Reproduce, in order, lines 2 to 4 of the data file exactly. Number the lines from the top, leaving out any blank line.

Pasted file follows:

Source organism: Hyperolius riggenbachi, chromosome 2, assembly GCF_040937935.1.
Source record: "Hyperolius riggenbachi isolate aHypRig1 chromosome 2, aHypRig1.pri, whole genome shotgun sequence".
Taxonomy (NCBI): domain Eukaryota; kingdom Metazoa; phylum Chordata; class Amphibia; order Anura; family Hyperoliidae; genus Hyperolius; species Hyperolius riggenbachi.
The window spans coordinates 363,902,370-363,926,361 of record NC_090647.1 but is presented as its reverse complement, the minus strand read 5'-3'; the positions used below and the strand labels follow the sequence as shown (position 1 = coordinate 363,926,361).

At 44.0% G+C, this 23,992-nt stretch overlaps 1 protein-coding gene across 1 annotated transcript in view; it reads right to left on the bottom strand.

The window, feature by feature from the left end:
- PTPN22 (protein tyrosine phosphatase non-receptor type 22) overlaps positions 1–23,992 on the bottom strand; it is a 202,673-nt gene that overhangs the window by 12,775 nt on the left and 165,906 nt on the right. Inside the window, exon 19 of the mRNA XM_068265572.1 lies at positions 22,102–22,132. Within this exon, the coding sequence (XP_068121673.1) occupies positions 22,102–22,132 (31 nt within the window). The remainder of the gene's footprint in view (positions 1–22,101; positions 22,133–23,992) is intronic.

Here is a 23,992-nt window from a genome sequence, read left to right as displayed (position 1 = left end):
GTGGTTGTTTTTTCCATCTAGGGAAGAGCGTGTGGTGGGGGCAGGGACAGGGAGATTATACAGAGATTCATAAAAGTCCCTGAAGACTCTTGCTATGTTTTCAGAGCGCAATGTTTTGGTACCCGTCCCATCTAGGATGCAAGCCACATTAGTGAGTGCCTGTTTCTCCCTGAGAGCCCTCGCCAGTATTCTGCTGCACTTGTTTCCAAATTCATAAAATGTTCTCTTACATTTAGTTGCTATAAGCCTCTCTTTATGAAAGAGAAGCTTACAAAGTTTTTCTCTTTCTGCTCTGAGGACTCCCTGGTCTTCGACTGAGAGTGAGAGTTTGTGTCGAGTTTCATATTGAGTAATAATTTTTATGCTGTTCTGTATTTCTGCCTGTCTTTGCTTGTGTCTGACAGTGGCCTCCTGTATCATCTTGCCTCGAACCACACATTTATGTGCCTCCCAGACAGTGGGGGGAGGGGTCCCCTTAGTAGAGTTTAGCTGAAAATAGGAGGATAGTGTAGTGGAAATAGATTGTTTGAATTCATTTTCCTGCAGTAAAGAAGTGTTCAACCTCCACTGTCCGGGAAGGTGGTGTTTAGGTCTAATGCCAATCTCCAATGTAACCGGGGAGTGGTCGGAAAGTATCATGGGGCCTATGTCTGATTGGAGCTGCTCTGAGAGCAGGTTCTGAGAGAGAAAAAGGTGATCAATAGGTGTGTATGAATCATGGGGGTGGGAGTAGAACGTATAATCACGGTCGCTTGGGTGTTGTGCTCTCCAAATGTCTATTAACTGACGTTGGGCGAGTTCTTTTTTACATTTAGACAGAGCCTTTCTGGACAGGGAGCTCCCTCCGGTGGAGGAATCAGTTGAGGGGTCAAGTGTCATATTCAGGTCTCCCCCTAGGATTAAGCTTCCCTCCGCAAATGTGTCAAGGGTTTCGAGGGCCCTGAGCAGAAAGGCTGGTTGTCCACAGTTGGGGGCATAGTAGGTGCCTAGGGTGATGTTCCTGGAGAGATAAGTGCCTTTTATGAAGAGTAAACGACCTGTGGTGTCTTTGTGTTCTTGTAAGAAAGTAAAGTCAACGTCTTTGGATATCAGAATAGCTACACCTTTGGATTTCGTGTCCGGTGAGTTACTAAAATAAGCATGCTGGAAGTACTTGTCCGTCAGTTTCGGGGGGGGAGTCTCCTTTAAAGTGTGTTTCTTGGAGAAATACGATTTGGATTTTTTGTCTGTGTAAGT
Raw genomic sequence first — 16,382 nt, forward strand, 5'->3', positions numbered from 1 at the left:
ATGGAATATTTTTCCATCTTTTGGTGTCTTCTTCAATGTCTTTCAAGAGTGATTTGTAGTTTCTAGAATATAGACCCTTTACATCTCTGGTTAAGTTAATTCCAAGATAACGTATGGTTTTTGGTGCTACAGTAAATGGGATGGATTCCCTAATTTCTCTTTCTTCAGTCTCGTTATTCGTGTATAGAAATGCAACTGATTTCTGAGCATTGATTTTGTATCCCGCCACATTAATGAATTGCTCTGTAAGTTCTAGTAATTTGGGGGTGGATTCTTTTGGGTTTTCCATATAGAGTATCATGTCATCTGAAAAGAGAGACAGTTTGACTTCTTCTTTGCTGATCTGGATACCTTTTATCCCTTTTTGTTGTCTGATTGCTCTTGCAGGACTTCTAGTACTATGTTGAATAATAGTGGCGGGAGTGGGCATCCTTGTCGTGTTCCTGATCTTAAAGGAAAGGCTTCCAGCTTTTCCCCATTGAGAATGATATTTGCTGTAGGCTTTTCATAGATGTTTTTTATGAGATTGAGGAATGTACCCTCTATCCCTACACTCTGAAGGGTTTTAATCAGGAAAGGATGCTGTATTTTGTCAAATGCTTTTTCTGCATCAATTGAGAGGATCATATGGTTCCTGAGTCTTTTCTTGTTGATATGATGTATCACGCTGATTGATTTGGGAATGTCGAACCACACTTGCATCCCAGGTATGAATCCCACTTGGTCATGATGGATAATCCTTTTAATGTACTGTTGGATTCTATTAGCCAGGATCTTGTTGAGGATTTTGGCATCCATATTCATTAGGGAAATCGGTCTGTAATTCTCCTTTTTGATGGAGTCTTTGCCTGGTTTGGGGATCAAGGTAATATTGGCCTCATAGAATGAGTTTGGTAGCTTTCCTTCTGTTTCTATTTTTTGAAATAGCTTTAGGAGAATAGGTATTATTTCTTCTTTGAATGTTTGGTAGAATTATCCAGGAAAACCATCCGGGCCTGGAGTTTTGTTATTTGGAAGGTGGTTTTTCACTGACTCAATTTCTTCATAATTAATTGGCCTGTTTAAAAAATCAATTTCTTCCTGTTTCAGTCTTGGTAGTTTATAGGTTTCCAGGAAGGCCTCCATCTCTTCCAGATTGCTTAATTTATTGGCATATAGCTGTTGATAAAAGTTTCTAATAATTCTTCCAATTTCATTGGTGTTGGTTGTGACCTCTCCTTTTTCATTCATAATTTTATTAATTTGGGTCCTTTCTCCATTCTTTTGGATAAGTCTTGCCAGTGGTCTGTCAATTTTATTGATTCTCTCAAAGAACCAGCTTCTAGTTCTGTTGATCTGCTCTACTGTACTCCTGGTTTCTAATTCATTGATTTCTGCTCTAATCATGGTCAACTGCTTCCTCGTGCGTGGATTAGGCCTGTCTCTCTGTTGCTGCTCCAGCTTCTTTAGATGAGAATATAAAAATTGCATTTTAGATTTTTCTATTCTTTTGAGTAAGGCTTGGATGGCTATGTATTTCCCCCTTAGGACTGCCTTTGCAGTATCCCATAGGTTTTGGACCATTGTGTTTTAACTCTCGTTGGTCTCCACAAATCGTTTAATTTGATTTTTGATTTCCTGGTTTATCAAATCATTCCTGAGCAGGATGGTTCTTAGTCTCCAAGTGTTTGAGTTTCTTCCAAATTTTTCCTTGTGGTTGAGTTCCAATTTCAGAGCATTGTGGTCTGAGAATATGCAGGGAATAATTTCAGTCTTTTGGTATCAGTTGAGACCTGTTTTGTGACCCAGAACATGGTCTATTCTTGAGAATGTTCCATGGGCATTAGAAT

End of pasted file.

Source record: "Hyperolius riggenbachi isolate aHypRig1 chromosome 2, aHypRig1.pri, whole genome shotgun sequence".
Taxonomy (NCBI): domain Eukaryota; kingdom Metazoa; phylum Chordata; class Amphibia; order Anura; family Hyperoliidae; genus Hyperolius; species Hyperolius riggenbachi.
The window spans coordinates 363,902,370-363,926,361 of record NC_090647.1 but is presented as its reverse complement, the minus strand read 5'-3'; the positions used below and the strand labels follow the sequence as shown (position 1 = coordinate 363,926,361).